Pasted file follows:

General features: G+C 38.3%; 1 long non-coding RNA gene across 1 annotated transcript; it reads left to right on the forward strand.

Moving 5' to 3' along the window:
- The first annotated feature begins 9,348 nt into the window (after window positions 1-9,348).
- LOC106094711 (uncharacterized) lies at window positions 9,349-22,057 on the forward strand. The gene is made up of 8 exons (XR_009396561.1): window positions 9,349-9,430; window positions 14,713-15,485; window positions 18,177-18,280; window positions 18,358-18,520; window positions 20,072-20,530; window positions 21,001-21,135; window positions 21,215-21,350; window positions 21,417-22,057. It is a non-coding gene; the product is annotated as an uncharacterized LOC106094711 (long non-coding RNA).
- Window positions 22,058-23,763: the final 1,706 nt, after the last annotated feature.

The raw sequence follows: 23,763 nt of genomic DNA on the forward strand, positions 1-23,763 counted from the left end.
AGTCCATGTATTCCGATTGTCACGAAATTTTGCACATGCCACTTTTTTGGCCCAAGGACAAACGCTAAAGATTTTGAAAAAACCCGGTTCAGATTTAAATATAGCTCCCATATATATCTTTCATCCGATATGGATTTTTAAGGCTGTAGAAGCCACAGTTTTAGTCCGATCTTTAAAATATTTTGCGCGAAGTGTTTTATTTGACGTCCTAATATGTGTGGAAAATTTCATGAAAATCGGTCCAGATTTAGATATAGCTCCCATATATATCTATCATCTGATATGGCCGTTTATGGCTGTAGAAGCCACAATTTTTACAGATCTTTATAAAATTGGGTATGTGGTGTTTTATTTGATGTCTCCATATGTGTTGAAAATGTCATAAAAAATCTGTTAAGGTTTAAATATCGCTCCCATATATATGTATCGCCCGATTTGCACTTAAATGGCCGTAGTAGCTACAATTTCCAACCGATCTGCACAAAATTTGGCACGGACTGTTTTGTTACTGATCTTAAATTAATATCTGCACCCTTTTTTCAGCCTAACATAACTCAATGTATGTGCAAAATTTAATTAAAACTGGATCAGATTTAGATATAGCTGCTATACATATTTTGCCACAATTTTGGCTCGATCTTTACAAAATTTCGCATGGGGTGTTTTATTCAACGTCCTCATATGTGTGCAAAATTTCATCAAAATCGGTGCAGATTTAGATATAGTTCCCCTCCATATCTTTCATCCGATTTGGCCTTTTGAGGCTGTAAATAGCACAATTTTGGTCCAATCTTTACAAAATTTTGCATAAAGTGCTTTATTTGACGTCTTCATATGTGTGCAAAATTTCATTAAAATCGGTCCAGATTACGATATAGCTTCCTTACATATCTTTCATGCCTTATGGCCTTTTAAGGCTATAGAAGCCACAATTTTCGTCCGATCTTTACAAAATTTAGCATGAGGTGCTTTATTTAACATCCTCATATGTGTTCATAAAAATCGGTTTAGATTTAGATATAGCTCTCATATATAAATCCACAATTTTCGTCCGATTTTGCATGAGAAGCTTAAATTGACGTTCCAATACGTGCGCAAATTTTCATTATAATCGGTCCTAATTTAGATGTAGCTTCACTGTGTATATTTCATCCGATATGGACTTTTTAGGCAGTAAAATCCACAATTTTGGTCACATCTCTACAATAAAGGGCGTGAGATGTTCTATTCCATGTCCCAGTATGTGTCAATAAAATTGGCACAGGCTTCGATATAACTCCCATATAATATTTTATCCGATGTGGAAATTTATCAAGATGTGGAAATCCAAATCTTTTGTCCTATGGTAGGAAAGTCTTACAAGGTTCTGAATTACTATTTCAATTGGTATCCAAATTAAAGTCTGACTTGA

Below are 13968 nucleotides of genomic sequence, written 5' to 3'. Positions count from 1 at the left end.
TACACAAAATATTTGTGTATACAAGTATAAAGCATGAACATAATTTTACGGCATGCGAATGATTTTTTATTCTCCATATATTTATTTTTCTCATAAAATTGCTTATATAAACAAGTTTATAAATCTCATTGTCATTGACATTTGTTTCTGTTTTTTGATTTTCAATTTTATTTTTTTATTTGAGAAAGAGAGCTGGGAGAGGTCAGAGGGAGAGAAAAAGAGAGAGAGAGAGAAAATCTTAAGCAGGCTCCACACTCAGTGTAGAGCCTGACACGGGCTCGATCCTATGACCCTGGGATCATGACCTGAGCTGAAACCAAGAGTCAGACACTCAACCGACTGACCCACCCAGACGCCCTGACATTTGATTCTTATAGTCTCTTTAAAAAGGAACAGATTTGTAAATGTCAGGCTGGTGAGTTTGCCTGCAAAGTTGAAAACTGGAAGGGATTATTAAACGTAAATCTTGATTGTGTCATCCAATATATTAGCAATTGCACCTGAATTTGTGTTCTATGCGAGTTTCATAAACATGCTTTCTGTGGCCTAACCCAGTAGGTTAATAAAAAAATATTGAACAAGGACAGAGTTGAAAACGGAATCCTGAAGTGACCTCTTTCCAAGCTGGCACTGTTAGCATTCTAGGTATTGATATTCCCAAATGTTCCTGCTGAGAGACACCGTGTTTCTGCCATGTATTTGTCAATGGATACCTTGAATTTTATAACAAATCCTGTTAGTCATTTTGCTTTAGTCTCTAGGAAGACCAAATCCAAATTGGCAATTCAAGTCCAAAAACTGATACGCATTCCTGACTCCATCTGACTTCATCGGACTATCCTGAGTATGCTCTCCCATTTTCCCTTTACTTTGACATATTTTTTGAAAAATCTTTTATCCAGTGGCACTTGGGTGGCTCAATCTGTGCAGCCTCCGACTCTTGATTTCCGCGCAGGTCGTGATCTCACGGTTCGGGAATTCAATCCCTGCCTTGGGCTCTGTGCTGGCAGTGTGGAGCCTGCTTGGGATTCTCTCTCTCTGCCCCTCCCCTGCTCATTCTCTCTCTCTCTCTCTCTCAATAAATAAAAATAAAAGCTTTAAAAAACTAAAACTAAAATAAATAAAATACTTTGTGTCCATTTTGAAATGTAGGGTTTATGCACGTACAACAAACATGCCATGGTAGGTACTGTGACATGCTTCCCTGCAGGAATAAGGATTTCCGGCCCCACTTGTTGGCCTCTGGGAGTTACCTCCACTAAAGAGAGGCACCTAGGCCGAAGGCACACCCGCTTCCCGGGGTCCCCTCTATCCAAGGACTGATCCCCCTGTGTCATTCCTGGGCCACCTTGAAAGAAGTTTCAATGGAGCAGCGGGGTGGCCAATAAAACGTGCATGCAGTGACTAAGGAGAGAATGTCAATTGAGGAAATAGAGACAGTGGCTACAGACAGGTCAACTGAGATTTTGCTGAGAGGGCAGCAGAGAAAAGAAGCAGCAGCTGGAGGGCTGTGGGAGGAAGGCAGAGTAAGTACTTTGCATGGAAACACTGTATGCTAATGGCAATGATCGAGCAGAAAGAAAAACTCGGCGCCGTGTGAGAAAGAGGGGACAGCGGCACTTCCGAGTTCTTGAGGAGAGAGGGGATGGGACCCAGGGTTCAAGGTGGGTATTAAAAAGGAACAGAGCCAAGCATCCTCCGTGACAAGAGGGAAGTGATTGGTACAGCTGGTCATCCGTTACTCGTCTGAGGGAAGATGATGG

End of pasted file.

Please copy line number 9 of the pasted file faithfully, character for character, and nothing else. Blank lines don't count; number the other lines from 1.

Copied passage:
TACACAAAATATTTGTGTATACAAGTATAAAGCATGAACATAATTTTACGGCATGCGAATGATTTTTTATTCTCCATATATTTATTTTTCTCATAAAATTGCTTATATAAACAAGTTTATAAATCTCATTGTCATTGACATTTGTTTCTGTTTTTTGATTTTCAATTTTATTTTTTTATTTGAGAAAGAGAGCTGGGAGAGGTCAGAGGGAGAGAAAAAGAGAGAGAGAGAGAAAATCTTAAGCAGGCTCCACACTCAGTGTAGAGCCTGACACGGGCTCGATCCTATGACCCTGGGATCATGACCTGAGCTGAAACCAAGAGTCAGACACTCAACCGACTGACCCACCCAGACGCCCTGACATTTGATTCTTATAGTCTCTTTAAAAAGGAACAGATTTGTAAATGTCAGGCTGGTGAGTTTGCCTGCAAAGTTGAAAACTGGAAGGGATTATTAAACGTAAATCTTGATTGTGTCATCCAATATATTAGCAATTGCACCTGAATTTGTGTTCTATGCGAGTTTCATAAACATGCTTTCTGTGGCCTAACCCAGTAGGTTAATAAAAAAATATTGAACAAGGACAGAGTTGAAAACGGAATCCTGAAGTGACCTCTTTCCAAGCTGGCACTGTTAGCATTCTAGGTATTGATATTCCCAAATGTTCCTGCTGAGAGACACCGTGTTTCTGCCATGTATTTGTCAATGGATACCTTGAATTTTATAACAAATCCTGTTAGTCATTTTGCTTTAGTCTCTAGGAAGACCAAATCCAAATTGGCAATTCAAGTCCAAAAACTGATACGCATTCCTGACTCCATCTGACTTCATCGGACTATCCTGAGTATGCTCTCCCATTTTCCCTTTACTTTGACATATTTTTTGAAAAATCTTTTATCCAGTGGCACTTGGGTGGCTCAATCTGTGCAGCCTCCGACTCTTGATTTCCGCGCAGGTCGTGATCTCACGGTTCGGGAATTCAATCCCTGCCTTGGGCTCTGTGCTGGCAGTGTGGAGCCTGCTTGGGATTCTCTCTCTCTGCCCCTCCCCTGCTCATTCTCTCTCTCTCTCTCTCTCAATAAATAAAAATAAAAGCTTTAAAAAACTAAAACTAAAATAAATAAAATACTTTGTGTCCATTTTGAAATGTAGGGTTTATGCACGTACAACAAACATGCCATGGTAGGTACTGTGACATGCTTCCCTGCAGGAATAAGGATTTCCGGCCCCACTTGTTGGCCTCTGGGAGTTACCTCCACTAAAGAGAGGCACCTAGGCCGAAGGCACACCCGCTTCCCGGGGTCCCCTCTATCCAAGGACTGATCCCCCTGTGTCATTCCTGGGCCACCTTGAAAGAAGTTTCAATGGAGCAGCGGGGTGGCCAATAAAACGTGCATGCAGTGACTAAGGAGAGAATGTCAATTGAGGAAATAGAGACAGTGGCTACAGACAGGTCAACTGAGATTTTGCTGAGAGGGCAGCAGAGAAAAGAAGCAGCAGCTGGAGGGCTGTGGGAGGAAGGCAGAGTAAGTACTTTGCATGGAAACACTGTATGCTAATGGCAATGATCGAGCAGAAAGAAAAACTCGGCGCCGTGTGAGAAAGAGGGGACAGCGGCACTTCCGAGTTCTTGAGGAGAGAGGGGATGGGACCCAGGGTTCAAGGTGGGTATTAAAAAGGAACAGAGCCAAGCATCCTCCGTGACAAGAGGGAAGTGATTGGTACAGCTGGTCATCCGTTACTCGTCTGAGGGAAGATGATGG